2 cup ww flour
1 TB baking powder
1/2 tsp salt
3 T butter (I actually perfer earth's balence)
3/4-1/2 cup water

Let rest for 10-30 min then cut into 10 peices. roll peices into a ball then roll them out and toss in a lightly greased skillet for about a min on each side. roll bean mix in a tortilla with sour cream and cheese.

One of the cheapest dinners we make and soooo good! We get WIC so cheese is free and we have a ton cause we get double cheese instead of milk. Pizza for use ends up being $1 a XL pizza
post #57 of 68
Quote:
Originally Posted by laohaire View Post
I was referring to the salt, food coloring and perservatives they put in the canned version. I assume they don't do the same for the dried beans.
Canned beans have BPA (bisphenol-a in them while dried beans do not - Eden Organic canned beans are the only brand that is bpa-free.
post #58 of 68
Thread Starter 
Aha, so frozen veggies. OK, if I have to (I guess I'm a fresh veggie snob, but the point of this is to let go of certain things!!!)

This thread did make me wonder if we live in a high COL area. I always assumed we didn't, because housing costs are very low here. But I wonder if only housing costs are low and everything else is high? I know our oil/gas prices are high, since visitors always comment. We're in western mass, which is out in the middle of nowhere as far as the Boston folks are concerned. Houses are CHEAP. We bought our lovely 3 bedroom for $85k in 2004, with 1/3 acre of land. But food, maybe we're paying through the nose for it, I don't know. Avocados are $3.00 each - double what we paid a couple years ago. I love them, but they went bye-bye from my salads now. Teddy's peanut butter, $2.99, don't know how that ranks against others. Milk is $4.09 a gallon for whole milk. Cheapest pasta (not bulk) is $1.33 for a pound. Grapes are $1.99/pound, so no more grapes. I can tell you it's all more expensive than it USED to be, but don't know if it's expensive for everyone.
post #59 of 68
Quote:
Originally Posted by laohaire View Post
Aha, so frozen veggies. OK, if I have to (I guess I'm a fresh veggie snob, but the point of this is to let go of certain things!!!)

This thread did make me wonder if we live in a high COL area. I always assumed we didn't, because housing costs are very low here. But I wonder if only housing costs are low and everything else is high? I know our oil/gas prices are high, since visitors always comment. We're in western mass, which is out in the middle of nowhere as far as the Boston folks are concerned. Houses are CHEAP. We bought our lovely 3 bedroom for $85k in 2004, with 1/3 acre of land. But food, maybe we're paying through the nose for it, I don't know. Avocados are $3.00 each - double what we paid a couple years ago. I love them, but they went bye-bye from my salads now. Teddy's peanut butter, $2.99, don't know how that ranks against others. Milk is $4.09 a gallon for whole milk. Cheapest pasta (not bulk) is $1.33 for a pound. Grapes are $1.99/pound, so no more grapes. I can tell you it's all more expensive than it USED to be, but don't know if it's expensive for everyone.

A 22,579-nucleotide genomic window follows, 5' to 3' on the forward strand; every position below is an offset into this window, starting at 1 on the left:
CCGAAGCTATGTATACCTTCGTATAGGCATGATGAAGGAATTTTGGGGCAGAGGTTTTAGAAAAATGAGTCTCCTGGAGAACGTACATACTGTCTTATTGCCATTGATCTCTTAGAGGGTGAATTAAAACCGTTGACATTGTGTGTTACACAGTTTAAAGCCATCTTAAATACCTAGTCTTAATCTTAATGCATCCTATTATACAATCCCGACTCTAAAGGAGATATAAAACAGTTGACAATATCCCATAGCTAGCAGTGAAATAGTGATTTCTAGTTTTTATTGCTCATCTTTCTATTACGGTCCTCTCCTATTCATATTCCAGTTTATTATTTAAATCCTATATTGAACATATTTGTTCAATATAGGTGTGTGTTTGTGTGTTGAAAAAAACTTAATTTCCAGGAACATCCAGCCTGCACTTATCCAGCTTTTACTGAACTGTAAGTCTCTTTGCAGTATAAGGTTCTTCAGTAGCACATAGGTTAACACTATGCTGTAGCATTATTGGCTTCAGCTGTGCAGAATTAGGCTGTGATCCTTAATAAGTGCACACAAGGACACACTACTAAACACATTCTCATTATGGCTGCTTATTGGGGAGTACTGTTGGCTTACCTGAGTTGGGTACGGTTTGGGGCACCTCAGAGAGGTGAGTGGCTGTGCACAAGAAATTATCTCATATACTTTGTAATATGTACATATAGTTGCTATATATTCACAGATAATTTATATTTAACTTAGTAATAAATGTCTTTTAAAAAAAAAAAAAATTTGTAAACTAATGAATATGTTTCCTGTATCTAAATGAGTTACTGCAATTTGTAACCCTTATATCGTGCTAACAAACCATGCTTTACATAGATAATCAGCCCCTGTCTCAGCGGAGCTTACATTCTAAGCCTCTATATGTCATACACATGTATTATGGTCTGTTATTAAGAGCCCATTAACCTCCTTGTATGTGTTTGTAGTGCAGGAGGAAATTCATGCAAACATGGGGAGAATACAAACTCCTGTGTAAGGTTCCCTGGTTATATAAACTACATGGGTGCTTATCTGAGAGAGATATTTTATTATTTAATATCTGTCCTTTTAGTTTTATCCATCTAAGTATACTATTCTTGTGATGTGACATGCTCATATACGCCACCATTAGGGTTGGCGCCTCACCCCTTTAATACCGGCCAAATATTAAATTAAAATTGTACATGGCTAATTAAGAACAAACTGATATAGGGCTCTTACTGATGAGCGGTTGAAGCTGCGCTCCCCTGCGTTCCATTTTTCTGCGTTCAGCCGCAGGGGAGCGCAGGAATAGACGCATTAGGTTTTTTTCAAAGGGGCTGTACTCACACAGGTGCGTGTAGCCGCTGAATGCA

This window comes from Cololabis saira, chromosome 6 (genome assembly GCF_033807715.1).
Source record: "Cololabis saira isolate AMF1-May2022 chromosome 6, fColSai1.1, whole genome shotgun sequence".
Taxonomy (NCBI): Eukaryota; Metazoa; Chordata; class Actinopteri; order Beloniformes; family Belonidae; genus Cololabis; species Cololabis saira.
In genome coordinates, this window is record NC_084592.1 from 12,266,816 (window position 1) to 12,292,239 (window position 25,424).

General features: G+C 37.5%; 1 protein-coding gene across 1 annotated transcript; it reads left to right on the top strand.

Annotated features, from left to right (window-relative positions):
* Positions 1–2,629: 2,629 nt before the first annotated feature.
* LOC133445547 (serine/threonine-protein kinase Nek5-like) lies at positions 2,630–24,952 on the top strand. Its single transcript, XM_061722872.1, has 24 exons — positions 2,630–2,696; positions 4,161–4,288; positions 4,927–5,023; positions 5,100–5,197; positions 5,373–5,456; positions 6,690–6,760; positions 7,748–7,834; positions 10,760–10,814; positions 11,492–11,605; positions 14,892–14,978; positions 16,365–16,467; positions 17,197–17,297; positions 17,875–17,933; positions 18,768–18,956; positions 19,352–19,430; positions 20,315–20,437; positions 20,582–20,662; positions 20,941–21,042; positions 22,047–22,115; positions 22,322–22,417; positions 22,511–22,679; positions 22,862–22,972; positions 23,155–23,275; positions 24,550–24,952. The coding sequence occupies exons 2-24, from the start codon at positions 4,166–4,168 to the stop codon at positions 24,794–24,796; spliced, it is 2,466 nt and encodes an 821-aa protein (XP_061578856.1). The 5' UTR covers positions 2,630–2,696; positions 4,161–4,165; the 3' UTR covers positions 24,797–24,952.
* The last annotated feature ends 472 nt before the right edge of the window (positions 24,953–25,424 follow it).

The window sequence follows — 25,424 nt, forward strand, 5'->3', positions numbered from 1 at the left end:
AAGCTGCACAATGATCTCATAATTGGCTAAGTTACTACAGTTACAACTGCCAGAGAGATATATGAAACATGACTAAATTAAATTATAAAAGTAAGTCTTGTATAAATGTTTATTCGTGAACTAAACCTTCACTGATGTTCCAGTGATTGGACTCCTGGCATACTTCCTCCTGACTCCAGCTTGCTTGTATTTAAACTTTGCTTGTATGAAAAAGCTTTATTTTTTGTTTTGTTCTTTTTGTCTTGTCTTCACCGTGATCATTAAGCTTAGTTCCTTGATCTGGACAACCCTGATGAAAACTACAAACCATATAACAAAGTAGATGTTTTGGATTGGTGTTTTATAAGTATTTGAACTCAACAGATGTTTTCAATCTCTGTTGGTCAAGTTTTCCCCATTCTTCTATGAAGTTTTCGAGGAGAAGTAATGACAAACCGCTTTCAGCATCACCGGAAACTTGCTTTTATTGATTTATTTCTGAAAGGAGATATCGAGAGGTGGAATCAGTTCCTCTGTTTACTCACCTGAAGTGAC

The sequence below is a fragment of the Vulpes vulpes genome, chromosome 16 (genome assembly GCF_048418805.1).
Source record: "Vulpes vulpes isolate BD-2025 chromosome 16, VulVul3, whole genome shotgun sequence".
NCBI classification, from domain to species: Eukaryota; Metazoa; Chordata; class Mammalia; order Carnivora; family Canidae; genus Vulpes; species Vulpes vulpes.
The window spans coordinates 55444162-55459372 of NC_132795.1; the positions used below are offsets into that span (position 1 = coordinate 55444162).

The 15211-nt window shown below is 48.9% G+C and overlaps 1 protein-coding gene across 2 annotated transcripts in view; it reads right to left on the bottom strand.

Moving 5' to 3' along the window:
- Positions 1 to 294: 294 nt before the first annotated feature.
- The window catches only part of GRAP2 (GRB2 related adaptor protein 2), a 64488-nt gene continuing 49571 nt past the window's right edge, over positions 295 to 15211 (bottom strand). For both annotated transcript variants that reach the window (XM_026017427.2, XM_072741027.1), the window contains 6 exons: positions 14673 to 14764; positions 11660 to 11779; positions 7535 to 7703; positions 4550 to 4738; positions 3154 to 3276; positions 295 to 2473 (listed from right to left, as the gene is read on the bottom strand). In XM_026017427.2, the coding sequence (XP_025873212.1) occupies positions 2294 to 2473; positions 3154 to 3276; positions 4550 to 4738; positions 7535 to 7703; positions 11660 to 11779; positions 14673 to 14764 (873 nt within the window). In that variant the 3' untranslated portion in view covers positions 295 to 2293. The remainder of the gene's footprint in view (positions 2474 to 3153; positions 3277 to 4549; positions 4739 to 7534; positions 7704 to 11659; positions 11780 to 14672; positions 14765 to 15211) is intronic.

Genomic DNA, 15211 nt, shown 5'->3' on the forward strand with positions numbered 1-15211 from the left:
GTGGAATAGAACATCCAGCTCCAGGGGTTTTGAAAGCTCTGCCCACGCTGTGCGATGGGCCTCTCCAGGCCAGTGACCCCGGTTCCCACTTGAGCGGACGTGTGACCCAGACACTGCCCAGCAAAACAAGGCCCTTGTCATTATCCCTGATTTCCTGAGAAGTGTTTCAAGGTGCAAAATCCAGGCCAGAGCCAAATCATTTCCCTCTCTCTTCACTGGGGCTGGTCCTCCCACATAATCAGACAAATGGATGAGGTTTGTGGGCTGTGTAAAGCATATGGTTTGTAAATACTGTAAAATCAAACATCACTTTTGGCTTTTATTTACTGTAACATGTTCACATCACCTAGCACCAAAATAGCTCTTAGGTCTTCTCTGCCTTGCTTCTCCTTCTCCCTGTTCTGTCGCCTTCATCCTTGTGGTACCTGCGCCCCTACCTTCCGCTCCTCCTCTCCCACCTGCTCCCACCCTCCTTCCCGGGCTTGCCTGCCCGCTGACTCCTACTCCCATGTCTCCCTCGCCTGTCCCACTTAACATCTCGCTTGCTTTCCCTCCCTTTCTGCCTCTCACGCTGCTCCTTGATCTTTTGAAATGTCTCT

I think it's fairly expensive there My mom is in seacoast NH and her food prices are sometimes higher than us out here near Seattle!

I was the same as you re: frozen veg for a long time, but then I started only going to the grocery store every 2 weeks instead of every week (to save time and money) and found I couldn't store enough veg in the fridge/keep it fresh enough to last the 2 weeks so I started doing frozen. It's not so bad, for most things.

ps. Do you have a costco? Some things are cheaper there. I can get good whole wheat pasta for $1/lb, and fruit/veg are often a good price. Although I have heard that the selection (esp. organic) is not so good in other parts of the country.
post #60 of 68
Thread Starter 
OK, I have a dumb question, and I may as well ask it since I have this thread going anyway.

My parents were vistiing from FL last week. I bought some frozen, pre-cooked shrimp for them, just because I couldn't seem to feed them anything they liked. That was the day before they left, and that night they totally declined dinner, and left the next morning.

I'm stuck with 2 bags of shrimp that cost me $12. I've considered eating it myself, but it seems that it would be a waste since I don't really want to.

Um, do you think I could return it to the grocery store? I don't know if I have the receipt, but let's just say I did. My first that was that they probably wouldn't take it back, right? Cause they don't know if I let the shrimp thaw or anything. They have no control over whether I treated it properly for consumption, so I would think they would say no?

I can try to give it away but obviously it would be nice to get our $12 back.

(Grumble grumble about my parents being so weird about food when they visit)